IT’S the ‘dead duck’ which turned out to have rather more life left in it than councillors believed.

This year, Wimborne Tivoli Theatre reaches a milestone.

Built in 1936, the Tivoli was a jewel of the town for decades.

However, by the early 1990s it had fallen into disrepair after lying empty for 14 years, and Dorset councillors had earmarked it for demolition as part of a roads improvement scheme.

But Wimborne residents weren’t yet ready to give up on their theatre – and they turned to their new mayor for help.

Well-known businessman Malcolm Angel had just been given the chains of office at a ceremony at the Allendale Centre when he turned to residents to ask what they wanted of him.

Almost immediately the answer came back – to bring the Tivoli back to life.

Mr Angel told the Daily Echo: “Inauguration ceremonies were a pretty big deal at that time, and the main hall at the Allendale Centre was packed.

“I introduced myself and asked the audience for any questions, and it came straight from the floor: What were the council going to do about the Tivoli Theatre?”

Mr Angel had moved with his young family from Poole to Wimborne in part because of the theatre.

He immediately vowed to do all he could to save it for residents.

“That mayoral chain was very heavy all of a sudden,” he said.

He quickly brought together a group of volunteers who became known as the Friends of the Tivoli and went to East Dorset District Council for help.

However, officials informed him the theatre was nothing more than a “dead duck”.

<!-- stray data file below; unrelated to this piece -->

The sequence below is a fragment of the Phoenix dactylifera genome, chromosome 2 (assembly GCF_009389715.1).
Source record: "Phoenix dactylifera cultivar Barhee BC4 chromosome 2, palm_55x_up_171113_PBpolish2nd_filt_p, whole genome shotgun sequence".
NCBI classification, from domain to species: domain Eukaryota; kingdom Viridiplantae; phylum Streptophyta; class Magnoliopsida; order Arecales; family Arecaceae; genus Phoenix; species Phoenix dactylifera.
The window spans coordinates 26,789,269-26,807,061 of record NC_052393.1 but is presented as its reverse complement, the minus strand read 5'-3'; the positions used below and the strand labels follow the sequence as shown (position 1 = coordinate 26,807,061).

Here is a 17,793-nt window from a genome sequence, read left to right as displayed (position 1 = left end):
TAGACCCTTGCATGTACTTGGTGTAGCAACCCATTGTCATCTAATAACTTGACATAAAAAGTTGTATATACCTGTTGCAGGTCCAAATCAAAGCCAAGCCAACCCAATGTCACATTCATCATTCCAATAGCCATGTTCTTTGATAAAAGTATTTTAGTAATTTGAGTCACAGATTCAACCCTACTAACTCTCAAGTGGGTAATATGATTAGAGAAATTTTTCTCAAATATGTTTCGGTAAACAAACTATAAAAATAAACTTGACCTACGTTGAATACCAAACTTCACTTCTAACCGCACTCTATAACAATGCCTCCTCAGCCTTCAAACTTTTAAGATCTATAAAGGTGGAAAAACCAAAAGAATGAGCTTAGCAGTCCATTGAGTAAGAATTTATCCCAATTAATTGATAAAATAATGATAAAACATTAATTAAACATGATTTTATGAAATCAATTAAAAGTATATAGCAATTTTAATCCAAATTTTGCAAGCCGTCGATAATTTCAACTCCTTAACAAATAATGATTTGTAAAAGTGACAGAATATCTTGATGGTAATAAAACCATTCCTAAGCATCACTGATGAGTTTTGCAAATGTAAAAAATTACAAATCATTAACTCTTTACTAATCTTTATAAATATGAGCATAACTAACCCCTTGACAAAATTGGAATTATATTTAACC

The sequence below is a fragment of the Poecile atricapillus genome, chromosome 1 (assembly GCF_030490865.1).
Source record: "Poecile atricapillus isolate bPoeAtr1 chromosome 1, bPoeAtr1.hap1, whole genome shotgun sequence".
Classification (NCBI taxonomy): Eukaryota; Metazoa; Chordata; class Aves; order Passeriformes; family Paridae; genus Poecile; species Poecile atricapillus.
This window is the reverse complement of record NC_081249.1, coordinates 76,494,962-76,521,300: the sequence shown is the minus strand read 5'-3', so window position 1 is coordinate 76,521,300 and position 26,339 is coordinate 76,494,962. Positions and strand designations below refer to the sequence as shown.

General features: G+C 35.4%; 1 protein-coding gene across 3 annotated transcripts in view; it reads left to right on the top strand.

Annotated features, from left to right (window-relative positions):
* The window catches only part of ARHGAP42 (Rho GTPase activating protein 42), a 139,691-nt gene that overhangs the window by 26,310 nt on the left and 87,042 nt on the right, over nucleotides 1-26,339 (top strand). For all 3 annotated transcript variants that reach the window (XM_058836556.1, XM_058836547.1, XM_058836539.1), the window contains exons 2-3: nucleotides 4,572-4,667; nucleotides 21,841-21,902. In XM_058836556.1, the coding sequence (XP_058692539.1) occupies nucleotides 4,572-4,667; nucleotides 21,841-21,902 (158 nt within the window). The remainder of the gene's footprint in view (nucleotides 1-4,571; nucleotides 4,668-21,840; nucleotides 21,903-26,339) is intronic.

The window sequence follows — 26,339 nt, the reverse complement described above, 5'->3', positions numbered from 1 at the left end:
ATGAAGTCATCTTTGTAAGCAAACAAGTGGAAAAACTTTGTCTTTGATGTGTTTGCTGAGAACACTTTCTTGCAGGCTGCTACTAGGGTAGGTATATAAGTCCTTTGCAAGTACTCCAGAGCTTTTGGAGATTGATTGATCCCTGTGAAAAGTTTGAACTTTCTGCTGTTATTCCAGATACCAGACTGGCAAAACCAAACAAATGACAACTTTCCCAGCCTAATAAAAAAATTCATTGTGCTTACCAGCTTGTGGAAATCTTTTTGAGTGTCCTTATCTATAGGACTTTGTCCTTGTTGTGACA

A “damning” report commissioned by the council questioned any merit in the Tivoli.

But rather than deterring Mr Angel, he said it simply spurred him on, and by November 1993 the theatre was open to the public once again. This year will mark the 25th anniversary of the reopening.

One of the first big performers to take to the stage was Pam Ayres, who has returned on many occasions since.

“It was a very difficult thing initially to find a way to get stars to perform in Wimborne – I had to make friends with agents in West End,” said Mr Angel.

“However, we found that stars tended to come back because they so enjoyed performing in the town.”

The reopened theatre quickly became particularly well-known for its comedy offering.

“Performers know it as the place where people laugh,” Mr Angel said.

“The Tivoli is a south coast touring theatre, which meets a very specific criteria – for example, it needs to have been 500 and 600 seats.

“I knew I wanted it to become one of those theatres very quickly, and that was a big achievement for us.”

After years of work – in which he took on every role from making tea for performers to managing the theatre – Mr Angel stepped aside in 2002.

The Tivoli has continued to attract star names from across the world, and welcomed back some Dorset legends such as Al Stewart and the late Greg Lake. Its busy programme mixes live shows and films soon after their release.

“It really is the most wonderful, special venue,” Mr Angel said.

“It’s my baby in lots of ways.”